Booby Trap Bras offer sports bras and other activewear, called the Just In Case line, that allow the wearer to pull a concealed knife or pepper spray, in the event they ever find themselves needing to use it. The company was reportedly launched by a Texas woman who says she was once attacked while jogging. She managed to get away, but the incident propelled her to start the self-defense focused clothing line.
The Just In Case Knife Bra is a sports bra with a little pouch in the front that neatly fits a 3-inch blade.
It now retails for $55, with the knife sold separately.
For women who aren’t comfortable with knives, there’s the Just In Case Pepper Spray bra available for $50.
The company reportedly also offers an option for men in the form of a compression sleeve that can fit a phone and a knife. It would probably be best for potential buyers to first research the local laws in their state/region to confirm any concealed items can be lawfully possessed and used. Hit the jump for a video of an interview with the owner and creator demonstrating her defensive undergarment. Continue reading Just In Case Bras for Concealed Weapons or Pepper Spray→
During World War II, bombing runs were made by the armed air forces of both sides. However, accuracy was a major problem, as at the time bombs would often miss the intended target by a distance measured in miles, not feet. As a result, a massive number of bombs and planes needed to be used to ensure at least some of the bombs hit their targets. To combat this, the U.S. at one point considered using pigeons as smart bombs, as crazy an idea as that may seem. The pigeon guided bomb project was eventually dropped, however, not necessarily because it wouldn’t have worked but because of more general funding issues. Project Pigeon was revived by the Navy in 1948, but it was canceled five years later when the reliability of electronic guidance systems was proven.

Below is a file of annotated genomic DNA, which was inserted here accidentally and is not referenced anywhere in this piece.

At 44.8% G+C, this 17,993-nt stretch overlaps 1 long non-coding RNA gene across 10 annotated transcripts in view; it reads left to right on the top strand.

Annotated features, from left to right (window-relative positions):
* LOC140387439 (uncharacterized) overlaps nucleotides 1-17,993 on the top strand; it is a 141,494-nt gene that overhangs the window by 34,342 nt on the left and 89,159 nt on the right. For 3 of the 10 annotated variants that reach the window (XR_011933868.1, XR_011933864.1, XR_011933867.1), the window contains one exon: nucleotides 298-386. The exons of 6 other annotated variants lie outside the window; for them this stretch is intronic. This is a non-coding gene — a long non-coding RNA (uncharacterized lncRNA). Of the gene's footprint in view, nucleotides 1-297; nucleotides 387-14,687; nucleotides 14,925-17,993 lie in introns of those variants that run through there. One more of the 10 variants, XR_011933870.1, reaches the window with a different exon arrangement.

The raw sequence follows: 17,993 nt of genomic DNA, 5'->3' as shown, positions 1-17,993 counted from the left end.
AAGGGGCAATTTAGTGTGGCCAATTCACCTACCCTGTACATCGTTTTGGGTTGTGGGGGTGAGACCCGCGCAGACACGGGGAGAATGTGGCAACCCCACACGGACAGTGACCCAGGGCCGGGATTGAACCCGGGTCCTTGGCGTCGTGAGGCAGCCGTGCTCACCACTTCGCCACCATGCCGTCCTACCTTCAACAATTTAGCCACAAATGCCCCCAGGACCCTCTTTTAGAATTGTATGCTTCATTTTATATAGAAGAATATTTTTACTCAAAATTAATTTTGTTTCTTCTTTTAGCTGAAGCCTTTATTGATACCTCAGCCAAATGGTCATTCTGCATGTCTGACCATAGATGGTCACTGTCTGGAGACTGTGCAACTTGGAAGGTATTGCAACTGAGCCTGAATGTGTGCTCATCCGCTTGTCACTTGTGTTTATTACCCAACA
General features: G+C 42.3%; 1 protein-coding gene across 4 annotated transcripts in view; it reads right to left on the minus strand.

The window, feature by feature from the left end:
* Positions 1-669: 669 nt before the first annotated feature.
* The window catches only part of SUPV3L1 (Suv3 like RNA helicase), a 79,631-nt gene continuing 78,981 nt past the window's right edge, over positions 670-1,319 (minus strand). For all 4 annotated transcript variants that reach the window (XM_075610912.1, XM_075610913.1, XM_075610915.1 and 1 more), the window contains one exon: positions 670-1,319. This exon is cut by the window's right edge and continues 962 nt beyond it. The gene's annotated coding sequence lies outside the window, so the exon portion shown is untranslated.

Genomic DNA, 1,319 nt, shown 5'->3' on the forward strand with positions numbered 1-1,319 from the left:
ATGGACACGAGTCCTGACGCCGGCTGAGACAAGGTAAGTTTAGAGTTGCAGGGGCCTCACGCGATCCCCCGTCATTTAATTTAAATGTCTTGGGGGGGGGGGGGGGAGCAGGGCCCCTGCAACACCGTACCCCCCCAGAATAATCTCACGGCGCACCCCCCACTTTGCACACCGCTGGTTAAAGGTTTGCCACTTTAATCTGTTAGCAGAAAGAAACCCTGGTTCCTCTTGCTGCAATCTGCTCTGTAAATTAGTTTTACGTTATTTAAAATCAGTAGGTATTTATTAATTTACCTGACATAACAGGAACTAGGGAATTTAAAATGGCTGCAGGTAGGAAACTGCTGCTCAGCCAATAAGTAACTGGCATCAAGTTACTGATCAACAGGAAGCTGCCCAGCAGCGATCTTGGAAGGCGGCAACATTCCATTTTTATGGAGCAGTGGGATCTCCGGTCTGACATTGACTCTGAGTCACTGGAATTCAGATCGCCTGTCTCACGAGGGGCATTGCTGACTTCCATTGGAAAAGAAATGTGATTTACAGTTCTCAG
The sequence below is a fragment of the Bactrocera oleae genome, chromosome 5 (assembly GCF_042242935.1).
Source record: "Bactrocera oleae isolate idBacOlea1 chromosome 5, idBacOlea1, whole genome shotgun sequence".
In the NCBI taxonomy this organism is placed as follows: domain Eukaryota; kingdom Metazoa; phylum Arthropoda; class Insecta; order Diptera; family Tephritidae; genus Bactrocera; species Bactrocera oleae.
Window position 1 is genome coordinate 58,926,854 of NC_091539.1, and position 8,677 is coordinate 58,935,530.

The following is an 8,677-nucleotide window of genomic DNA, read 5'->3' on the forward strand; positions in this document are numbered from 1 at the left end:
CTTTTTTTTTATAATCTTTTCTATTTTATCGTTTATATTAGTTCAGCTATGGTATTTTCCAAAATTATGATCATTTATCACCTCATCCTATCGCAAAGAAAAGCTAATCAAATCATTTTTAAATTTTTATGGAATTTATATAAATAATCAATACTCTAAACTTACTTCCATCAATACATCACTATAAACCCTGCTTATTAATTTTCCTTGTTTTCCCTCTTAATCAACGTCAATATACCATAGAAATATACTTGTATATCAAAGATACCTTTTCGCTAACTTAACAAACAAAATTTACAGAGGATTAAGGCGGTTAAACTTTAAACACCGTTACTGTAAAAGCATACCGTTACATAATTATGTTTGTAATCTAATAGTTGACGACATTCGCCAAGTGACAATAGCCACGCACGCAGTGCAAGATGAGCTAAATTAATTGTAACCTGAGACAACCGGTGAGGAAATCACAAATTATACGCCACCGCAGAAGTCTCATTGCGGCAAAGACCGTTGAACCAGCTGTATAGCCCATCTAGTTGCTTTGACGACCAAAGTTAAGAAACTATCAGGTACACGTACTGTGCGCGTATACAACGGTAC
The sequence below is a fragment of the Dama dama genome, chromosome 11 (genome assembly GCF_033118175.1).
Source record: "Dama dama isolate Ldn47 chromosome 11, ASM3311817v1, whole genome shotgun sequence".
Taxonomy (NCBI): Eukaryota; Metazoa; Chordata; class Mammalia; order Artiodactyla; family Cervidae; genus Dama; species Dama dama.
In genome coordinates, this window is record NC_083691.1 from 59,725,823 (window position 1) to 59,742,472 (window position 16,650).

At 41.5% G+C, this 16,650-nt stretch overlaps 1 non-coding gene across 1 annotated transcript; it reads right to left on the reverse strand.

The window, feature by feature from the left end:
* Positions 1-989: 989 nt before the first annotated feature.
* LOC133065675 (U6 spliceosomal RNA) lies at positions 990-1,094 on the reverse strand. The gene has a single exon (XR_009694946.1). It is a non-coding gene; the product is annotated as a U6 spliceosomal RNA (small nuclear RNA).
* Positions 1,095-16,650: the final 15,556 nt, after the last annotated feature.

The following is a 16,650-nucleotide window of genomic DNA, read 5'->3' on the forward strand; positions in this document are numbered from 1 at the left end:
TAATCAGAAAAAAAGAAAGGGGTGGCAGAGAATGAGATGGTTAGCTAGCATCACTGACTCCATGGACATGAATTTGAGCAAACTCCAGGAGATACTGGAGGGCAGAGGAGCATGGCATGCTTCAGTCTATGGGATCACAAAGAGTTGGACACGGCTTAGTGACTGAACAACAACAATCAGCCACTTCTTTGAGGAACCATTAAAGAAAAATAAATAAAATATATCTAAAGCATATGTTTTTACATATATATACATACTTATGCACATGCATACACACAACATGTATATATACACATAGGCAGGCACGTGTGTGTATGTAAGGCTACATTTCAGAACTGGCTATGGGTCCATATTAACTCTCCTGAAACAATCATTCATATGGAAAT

So it turns out the TSA documents some of the weapons, fake weapons, and other prohibited items it takes off people passing through airport security and posts them on the agency’s Instagram account. With more than 650,000 followers, Rolling Stone has ranked it as the fourth best account on Instagram. (Clicking on each of the photos below will take you straight to how it appears on Instagram).
#TSATravelTips – Don’t pack your homemade replica suicide vest. The traveler who packed this vest in his checked bag at Richmond (RIC) stated it was a prop intended for use in a live-action role-playing game (LARP). TSA explosives experts raced to the checked baggage room and the airport police were called immediately. Fortunately, the explosives experts determined the vest posed no danger. It has yet to be determined if the officer who searched the bag needed a change of clothing.
This 4-bladed throwing star was discovered in a carry-on bag at the San Francisco International Airport (SFO). These must be packed in your checked bags. Sorry Prince Colwyn. #Krull